The Jerry Sandusky child sex abuse trial is triggering me in ways that I never expected. Each time I hear or read the words of the abused boys–now young men–I get choked up and tears form at the corners of my eyes. Yet I find myself pulled by it, like a witness of a horrible car accident unable to look but unable to turn away, drawn by a terrible human curiosity even though the witnessing is deeply disturbing.
The accused man was involved in athletics. He donated money to good causes. He seemed to be the model citizen. This is the paradox of this kind of crime. Jerry Sandusky does not have the face of a monster. The horrifying reality is that the face of a monster is a kindly-looking white-haired old man. It is a seemingly innocent boy-next-door or the family member no one would suspect of living a secret life. It is the apparently holy and spirit-filled priest or minister who has earned the faith and trust of his congregation, or the troop leader entrusted with the care of children. It is the person let in the front door of the house, and only rarely the stranger passing by on the street. It is ugly or beautiful on the outside, old or young, fat or fit, and somewhere in the attic of the monster’s mind there hangs a decaying portrait that reflects the true nature of the flawed soul inside.
I am drawn to this trial because in the world of monsters the capture of one ogre is as good as capturing another. In the end there is one less monster to potentially harm others. I am drawn to it also because I know the pain and uncertainty in the testimony. I know the fear of telling, the fear of not being believed, the fear of retribution. I know the manipulation of the perpetrator.
I know the guilt, the belief that somehow it was caused, not done.
I know each of the victims. I am each of these boys, a member of an unwilling fraternity who understands the horrors of membership. Justice for the Penn State victims is justice for all who have suffered a similar fate. My fear is that justice will not be served. Too often these crimes go on for years because no one hears the plaintive cries for help or no one believes the child trying to talk to someone they trust. Juries are made up of the kind of people who didn’t notice or believe in the first place. Why should we expect them to believe now?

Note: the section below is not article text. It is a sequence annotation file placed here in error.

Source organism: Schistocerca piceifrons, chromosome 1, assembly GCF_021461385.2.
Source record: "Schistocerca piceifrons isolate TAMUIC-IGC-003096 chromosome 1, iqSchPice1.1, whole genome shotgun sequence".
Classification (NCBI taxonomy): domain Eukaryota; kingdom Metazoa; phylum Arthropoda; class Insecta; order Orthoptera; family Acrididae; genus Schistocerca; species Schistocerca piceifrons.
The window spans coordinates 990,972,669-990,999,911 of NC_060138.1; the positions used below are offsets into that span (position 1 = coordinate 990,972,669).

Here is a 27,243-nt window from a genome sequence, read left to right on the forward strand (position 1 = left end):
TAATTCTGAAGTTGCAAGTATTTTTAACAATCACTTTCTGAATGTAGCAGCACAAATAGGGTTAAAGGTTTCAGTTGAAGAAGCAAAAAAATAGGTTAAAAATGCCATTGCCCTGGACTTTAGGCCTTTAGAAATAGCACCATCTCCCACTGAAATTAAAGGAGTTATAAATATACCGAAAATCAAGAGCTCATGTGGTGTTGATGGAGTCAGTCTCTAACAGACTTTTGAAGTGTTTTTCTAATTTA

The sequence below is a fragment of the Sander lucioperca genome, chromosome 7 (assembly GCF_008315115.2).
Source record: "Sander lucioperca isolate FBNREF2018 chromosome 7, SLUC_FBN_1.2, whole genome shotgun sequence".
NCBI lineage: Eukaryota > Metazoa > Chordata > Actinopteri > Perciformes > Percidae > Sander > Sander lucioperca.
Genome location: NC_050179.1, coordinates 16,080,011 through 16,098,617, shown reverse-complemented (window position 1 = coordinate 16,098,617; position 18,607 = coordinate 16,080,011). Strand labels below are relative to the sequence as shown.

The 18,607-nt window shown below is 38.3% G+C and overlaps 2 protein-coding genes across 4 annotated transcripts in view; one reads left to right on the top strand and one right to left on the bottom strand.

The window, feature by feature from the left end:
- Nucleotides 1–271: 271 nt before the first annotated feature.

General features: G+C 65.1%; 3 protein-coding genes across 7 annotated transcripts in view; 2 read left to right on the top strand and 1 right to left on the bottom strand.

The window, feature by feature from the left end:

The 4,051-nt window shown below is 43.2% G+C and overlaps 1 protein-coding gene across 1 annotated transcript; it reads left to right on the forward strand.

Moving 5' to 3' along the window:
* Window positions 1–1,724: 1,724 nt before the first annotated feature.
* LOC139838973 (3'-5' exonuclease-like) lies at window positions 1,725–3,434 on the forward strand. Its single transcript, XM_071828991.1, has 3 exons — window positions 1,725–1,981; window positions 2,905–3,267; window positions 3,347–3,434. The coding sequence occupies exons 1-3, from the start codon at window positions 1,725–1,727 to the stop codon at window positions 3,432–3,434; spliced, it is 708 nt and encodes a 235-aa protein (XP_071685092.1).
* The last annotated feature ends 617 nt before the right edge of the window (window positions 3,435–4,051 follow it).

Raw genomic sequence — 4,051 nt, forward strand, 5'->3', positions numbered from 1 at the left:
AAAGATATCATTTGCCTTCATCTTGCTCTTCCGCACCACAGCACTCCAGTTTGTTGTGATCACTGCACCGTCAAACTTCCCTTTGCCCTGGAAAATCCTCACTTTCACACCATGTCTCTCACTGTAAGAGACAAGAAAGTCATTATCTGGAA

Already the defense attorney has started to attempt to sow doubt in the minds of the jury about the nature of the young witnesses. They’ve hired civil attorneys, he has told the jury. Without saying it outright he has implied that they are lying to make money off of a civil case down the road. Soon I expect what virtually every woman who has accused a man of rape has heard–that whatever may have happened they somehow brought it on themselves, that they wanted the attention and the gifts, and that whatever happened was because they invited it. Is it any wonder so few victims of sexual violence are willing to come forward? Not only do they have to relive the horror of it through their testimony they are then subjected to doubt and ridicule. They are manipulated all over again and emotionally raped by the experience.
The young men who have agreed to testify in the Penn State trial are incredibly brave to face their past experiences, their perpetrator, and a justice system that is designed to doubt the veracity of their claims. The likelihood of any of them coming through the trial unscathed is minimal. Yet they are taking the stand and they are making a stand for themselves and for others who have not had the same courage. It is inspiring and through their bravery they very well may inspire others to come forward with their own stories. Through their willingness to bare their souls they may bring healing to those who have suffered alone in silence. Through it all they may themselves grow emotionally from shining light on their own dark secrets and on the dark secrets of our collective souls. Perhaps, as a nation, we too will grow and we will remove the blinders from our eyes around this issue.
I hope that the jury reaches the correct verdict in this case, but I hope even more fervently that our society will look at itself and realize that it is time to start real conversations about the secrets that haunt us. I hope even more that the lives of those young men will flourish with the unburdening of their hearts and that this horrible ordeal may show the way to peace for all of us.